East Boston buffer : a transferable urban framework for adapting to sea rise
Author(s)Jenkins, Carolyn (Carolyn Hiller)
Transferable urban framework for adapting to sea rise
Massachusetts Institute of Technology. Department of Architecture.
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Urban vulnerability to climate change is constantly increasing. Many coastal cities will need to begin sea rise mitigation efforts soon, and now is a critical time for architects to intervene in this process with good design that takes on the issue of sea rise in the city, not just as a problem but as an opportunity and catalyst for change. Data published in August 2012 revealed that the US East Coast is experiencing a rate of sea rise that is four times the global average. The city of Boston in particular has a high percentage of flood-prone areas due to the city's dramatic history of landmaking. Of all the neighborhoods comprising Boston, the often-overlooked neighborhood of East Boston is the most flood-prone. The project is site-specific in that it is sited in the context of East Boston, but the design methodology and synthesis of technologies serve as a prototype to be applied to any urban waterfront. This thesis project address the issue of sea rise in an urban context as a unique condition related to the construction a sustainable environment. In order to meet seemingly contradictory need for sea rise defense and capacity for future urban growth, the project reconsiders waterfront architecture as a new hybrid of architecture plus infrastructure as a means of building resilience and addressing scientific uncertainty. The project establishes a systematic approach to a layered buffer zone that mediates between the sea and the vulnerable urban fabric of East Boston. The buffer is conceived of as a framework for future development that balances energy collection, environmental enhancement, and social enrichment through the allocation of productive, inhabitable, and recreational spaces within a defensive landscape. Through careful orchestration and layering of multi-disciplinary sea rise mitigation tools, the designed framework projects a new future for the urban waterfront - one that promotes social as well as physical resilience and adaptability in an ever-changing coastal environment.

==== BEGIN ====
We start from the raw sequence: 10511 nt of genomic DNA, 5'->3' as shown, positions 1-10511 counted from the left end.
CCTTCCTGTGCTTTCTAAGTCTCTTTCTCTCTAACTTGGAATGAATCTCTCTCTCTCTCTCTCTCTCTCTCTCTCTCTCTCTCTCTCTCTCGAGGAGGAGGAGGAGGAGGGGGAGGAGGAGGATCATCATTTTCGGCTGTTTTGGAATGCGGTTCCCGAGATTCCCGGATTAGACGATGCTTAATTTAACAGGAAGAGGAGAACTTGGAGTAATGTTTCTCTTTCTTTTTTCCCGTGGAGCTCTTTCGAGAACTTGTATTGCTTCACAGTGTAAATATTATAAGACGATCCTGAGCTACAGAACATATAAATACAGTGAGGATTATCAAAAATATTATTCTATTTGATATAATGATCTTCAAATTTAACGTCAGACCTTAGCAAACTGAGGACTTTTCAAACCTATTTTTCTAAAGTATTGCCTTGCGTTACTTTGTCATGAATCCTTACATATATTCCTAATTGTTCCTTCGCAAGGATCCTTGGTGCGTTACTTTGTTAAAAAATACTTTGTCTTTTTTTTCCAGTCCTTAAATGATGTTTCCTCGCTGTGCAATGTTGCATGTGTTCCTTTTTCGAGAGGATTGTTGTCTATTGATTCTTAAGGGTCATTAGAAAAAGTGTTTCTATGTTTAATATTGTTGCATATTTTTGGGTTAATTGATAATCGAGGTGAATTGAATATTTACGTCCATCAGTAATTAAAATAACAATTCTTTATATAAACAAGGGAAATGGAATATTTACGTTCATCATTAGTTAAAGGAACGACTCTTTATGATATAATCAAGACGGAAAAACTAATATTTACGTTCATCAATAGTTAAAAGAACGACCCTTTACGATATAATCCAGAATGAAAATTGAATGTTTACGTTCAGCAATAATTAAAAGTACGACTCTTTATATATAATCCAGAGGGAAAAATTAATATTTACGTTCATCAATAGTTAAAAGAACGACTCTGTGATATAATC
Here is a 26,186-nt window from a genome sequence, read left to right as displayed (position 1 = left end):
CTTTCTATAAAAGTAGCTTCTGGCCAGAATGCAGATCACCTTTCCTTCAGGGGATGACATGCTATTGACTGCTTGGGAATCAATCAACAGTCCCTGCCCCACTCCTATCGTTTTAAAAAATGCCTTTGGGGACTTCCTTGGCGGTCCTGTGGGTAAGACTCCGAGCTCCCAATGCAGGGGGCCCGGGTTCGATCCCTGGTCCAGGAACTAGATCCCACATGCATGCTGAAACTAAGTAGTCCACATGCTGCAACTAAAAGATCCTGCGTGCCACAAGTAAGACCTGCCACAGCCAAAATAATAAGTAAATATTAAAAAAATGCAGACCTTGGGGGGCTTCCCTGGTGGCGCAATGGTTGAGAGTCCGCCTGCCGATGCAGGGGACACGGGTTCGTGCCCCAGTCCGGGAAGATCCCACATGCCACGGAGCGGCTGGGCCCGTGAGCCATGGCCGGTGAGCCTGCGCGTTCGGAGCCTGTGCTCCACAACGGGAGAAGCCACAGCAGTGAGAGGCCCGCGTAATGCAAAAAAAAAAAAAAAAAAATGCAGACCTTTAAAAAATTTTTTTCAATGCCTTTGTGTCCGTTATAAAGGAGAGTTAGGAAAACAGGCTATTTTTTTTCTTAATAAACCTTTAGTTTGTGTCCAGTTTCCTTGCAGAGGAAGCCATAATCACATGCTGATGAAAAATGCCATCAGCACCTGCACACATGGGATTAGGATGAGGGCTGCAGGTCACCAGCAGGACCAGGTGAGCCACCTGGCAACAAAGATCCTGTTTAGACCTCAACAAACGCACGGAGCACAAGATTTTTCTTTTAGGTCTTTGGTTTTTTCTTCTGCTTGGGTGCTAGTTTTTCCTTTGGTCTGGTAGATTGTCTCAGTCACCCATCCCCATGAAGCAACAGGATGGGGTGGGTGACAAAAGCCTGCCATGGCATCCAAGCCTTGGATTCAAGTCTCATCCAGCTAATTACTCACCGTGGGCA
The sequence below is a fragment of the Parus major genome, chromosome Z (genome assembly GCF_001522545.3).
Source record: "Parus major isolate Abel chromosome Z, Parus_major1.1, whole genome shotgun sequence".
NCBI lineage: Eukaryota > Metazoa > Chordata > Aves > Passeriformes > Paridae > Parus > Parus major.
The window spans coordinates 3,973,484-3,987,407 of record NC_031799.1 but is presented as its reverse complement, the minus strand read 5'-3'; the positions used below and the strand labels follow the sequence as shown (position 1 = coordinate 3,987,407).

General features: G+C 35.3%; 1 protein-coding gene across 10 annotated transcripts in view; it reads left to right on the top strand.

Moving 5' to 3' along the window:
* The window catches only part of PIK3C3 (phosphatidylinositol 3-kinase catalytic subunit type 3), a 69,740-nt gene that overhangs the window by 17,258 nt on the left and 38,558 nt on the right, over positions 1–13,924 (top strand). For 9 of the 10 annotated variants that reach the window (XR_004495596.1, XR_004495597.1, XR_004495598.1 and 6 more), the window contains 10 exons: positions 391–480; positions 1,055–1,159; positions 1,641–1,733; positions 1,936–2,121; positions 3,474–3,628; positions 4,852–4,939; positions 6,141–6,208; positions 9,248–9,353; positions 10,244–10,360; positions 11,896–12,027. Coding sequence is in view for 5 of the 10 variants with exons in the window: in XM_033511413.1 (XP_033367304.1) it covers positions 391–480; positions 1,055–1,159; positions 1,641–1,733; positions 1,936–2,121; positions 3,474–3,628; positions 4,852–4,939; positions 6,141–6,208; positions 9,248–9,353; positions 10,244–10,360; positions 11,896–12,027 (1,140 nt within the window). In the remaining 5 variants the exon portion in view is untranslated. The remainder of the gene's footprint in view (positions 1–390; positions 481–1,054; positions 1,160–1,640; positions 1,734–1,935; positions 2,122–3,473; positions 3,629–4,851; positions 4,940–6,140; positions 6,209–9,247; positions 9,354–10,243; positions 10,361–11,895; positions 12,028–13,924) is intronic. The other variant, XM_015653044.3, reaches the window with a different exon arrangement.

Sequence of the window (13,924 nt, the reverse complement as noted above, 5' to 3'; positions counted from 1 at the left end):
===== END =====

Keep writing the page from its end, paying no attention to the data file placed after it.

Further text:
Thesis (M. Arch.)--Massachusetts Institute of Technology, Dept. of Architecture, 2013.This electronic version was submitted by the student author. The certified thesis is available in the Institute Archives and Special Collections.Cataloged from student-submitted PDF version of thesis. "February 2013."Includes bibliographical references (p. 163-166).
DepartmentMassachusetts Institute of Technology. Department of Architecture.
Massachusetts Institute of Technology